Home 2013 races Wason Center Poll: McAuliffe 45%-Cuccinelli 38%

Wason Center Poll: McAuliffe 45%-Cuccinelli 38%

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One of the final polls of this (seemingly endless) campaign has Terry McAuliffe ahead by 7 points. More details to follow shortly from the Wason Center for Public Policy at Christopher Newport University in Newport News. Note that 7 points is 1.5 points below the Real Clear Politics average lead of 8.5 points for McAuliffe – could be better, I suppose, but not bad at all; I’ll take it. 🙂

  • McAuliffe holds 7-point lead as Sarvis shaves GOP vote    

    NEWPORT NEWS, Va. – Democrat Terry McAuliffe holds a 7-point lead over Republican Ken Cuccinelli in Virginia’s gubernatorial election, according to a poll released today by the Wason Center for Public Policy at Christopher Newport University. With less than a week to Election Day, McAuliffe leads Cuccinelli among likely voters, 45 percent to 38 percent.  

    The Libertarian candidate, Robert Sarvis, maintains a significant share of likely voters: 10 percent — more than two-thirds of whom say they are casting a protest vote against the major-party candidates. Sarvis is particularly shaving the Republican vote: 37 percent of his voters say they would have voted for Cuccinelli if Sarvis were not on the ballot, compared with 17 percent who would have voted for McAuliffe.  

    “The Sarvis voters don’t like either Cuccinelli or McAuliffe, but they look like a net loss for Cuccinelli,” said Quentin Kidd, director of the Wason Center. “The fact that Sarvis continues to poll around 10 percent, coupled with the fact that his supporters are becoming as firm in their decision as the McAuliffe and Cuccinelli voters, suggests that he’s not going to fade.”                                                                

    Women voters are a force behind McAuliffe’s lead, with the Democrat showing a 16-point gender gap advantage, 51 percent to 35 percent. McAuliffe leads 42 percent to 34 percent among Independents, a crucial voting bloc in Virginia. Democrats appear to be standing behind McAuliffe (93 percent), while the Republican vote is fractured: 7 percent of self-identified Republicans say they will vote for McAuliffe and 8 percent say they will vote for Sarvis, with 80 percent for Cuccinelli.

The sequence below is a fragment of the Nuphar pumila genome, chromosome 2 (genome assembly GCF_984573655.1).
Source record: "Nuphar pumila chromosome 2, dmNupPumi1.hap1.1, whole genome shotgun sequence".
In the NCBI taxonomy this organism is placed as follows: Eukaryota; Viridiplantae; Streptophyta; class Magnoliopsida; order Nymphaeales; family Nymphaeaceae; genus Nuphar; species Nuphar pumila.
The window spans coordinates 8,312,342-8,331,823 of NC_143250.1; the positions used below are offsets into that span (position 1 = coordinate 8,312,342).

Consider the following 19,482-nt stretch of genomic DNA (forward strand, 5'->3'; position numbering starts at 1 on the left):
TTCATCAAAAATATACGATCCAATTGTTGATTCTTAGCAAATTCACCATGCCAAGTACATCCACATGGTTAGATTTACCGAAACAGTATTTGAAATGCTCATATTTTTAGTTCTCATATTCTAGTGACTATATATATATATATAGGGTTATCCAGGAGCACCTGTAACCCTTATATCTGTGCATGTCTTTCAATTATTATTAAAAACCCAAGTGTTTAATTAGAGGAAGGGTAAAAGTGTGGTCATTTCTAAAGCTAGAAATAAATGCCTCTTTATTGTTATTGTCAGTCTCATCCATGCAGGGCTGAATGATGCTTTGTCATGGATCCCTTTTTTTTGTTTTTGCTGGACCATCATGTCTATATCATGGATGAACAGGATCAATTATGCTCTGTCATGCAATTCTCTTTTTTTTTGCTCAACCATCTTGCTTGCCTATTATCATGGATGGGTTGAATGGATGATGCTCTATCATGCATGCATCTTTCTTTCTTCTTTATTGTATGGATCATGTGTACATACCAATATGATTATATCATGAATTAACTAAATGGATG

In the lieutenant governor election, Democrat Ralph Northam has slightly increased his already commanding lead over Republican E.W. Jackson among likely voters, 51 percent to 35 percent. Northam’s lead was 12 points in the Wason Center’s Oct. 15 poll release and 11 points in the Oct. 8 release.

    In the contest for attorney general, Republican Mark Obenshain and Democrat Mark Herring have been in a statistical tie in all three of the Wason Center polls in October. In this poll, Obenshain leads Herring among likely voters, 45 percent to 43 percent, within the survey’s margin of error.  Unlike his ticket-mates, Obenshain shows bipartisan appeal in this survey, drawing McAuliffe, Sarvis and Northam voters from higher on the ballot.  

    “That’s a lot of ballot-switching,” said Kidd. “The Attorney General’s race is the one we’re likely to stay up late for on Election Night.”

    The Wason Center surveyed 1,185 registered Virginia voters, including 1,038 likely voters, Oct. 25-30. The total margin of error is +/- 2.9%; the likely voter margin of error is +/-3.0%.  

  • Q5. (asked of Sarvis voters only) Some people say that they are voting for Robert Sarvis as a form of protest,

    to show dissatisfaction with the other two candidates. How about you, would you say that is the reason you are voting for Sarvis?